I think whether having all of the control at a particular time gets at what I usually mean by having ‘taken over’ depends on what we expect to happen with new avenues of control that appear. If they automatically go to whoever had control, then having all of the control at one time seems like having taken over. If they get distributed more randomly (e.g. the horse learns to ride a bicycle, but keeps that power for itself, or a new agent is created with a power), so that your fraction of control deteriorates over time, that seems less like having taken over. If that is how our world is, I think I want to say that one cannot take it over.


This was a lot of abstract reasoning. I especially welcome correction from someone who feels they have successfully controlled a horse to a non-negligible degree.

Politics is work and work needs breaks

A post written a few years ago, posting now during a time of irrelevance (as far as I know with my limited attention on politics or social media) so as not to be accidentally taking a side in any specific political debates.


Alexandra What has happened is shocking and everyone should oppose it.

Beatrice I’m eating a sandwich. It is better than I expected.

Alexandra I can’t believe you would write about a sandwich at a time like this. Don’t you oppose what happened?

(Claire is excited by the breakfast bread discussion but guesses that contributing a picture of her bagel is pretty inappropriate and looks at SMBC instead.)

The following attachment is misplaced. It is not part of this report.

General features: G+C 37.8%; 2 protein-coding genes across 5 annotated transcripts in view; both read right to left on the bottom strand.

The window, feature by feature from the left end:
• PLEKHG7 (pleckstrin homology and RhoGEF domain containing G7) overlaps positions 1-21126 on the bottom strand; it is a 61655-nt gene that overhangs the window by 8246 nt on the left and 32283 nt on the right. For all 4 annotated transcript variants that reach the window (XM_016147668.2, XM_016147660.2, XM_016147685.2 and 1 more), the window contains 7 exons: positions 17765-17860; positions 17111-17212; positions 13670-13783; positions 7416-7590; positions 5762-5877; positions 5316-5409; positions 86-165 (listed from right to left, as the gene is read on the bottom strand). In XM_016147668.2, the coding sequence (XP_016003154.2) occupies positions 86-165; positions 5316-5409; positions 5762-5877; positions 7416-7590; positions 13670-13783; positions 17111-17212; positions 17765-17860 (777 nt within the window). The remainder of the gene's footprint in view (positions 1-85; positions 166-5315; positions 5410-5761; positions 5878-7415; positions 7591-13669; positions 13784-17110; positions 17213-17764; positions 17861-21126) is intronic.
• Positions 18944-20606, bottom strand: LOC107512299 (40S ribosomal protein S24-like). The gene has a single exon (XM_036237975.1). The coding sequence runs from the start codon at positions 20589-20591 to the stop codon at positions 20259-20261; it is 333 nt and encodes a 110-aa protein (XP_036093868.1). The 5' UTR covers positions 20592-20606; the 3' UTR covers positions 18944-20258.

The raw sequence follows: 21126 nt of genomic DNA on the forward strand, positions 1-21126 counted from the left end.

People break up their time into work and leisure. You might think of work vs. leisure as roughly ‘doing stuff because other people pay for it’ vs. ‘doing stuff because you want to’. You can also think of it as roughly ‘effortful’ vs. ‘relaxing’. Often these categories align—other people pay you to do effortful things, and the things you want to do are more relaxing. They don’t always align. Helping your aged relative go to the doctor might be effortful but a thing you do because you want to, or your job might be so easy that you come home with a bunch of energy for challenging tasks.

I’m going to call these ‘resting-‘ vs. ‘challenged-‘ and ‘-boss’ vs. ‘-employee’. So entirely free time is mostly resting-boss and paid work is usually challenged-employee. But you can also get resting-employee and challenged-boss activities. This all maybe relies on some models of rest and attention and effort and such that don’t work out, but they seem at least close the models that most people practically rely on. For whatever reason, most people prefer to spend a decent fraction of their time doing non-effortful things, unless something terrible will happen soon if they don’t.

People mostly use social media as leisure, both in the sense that nobody would intentionally pay them for it, and in the sense that it is not effortful. When important political things are happening, social media naturally turns to discussion of them. Which, if you are lucky, might be thoughtful analysis of world affairs, with a bunch of statistics and rethinking your assumptions and learning new facts about the world. Which is all great, but it is not leisure in the ‘not effort’ sense. When I need a break from researching the likely social consequences of artificial intelligence, moving to researching the likely social consequences of changing identity politics in America does not hit the spot as well as you might hope. I assume something similar is true of many people.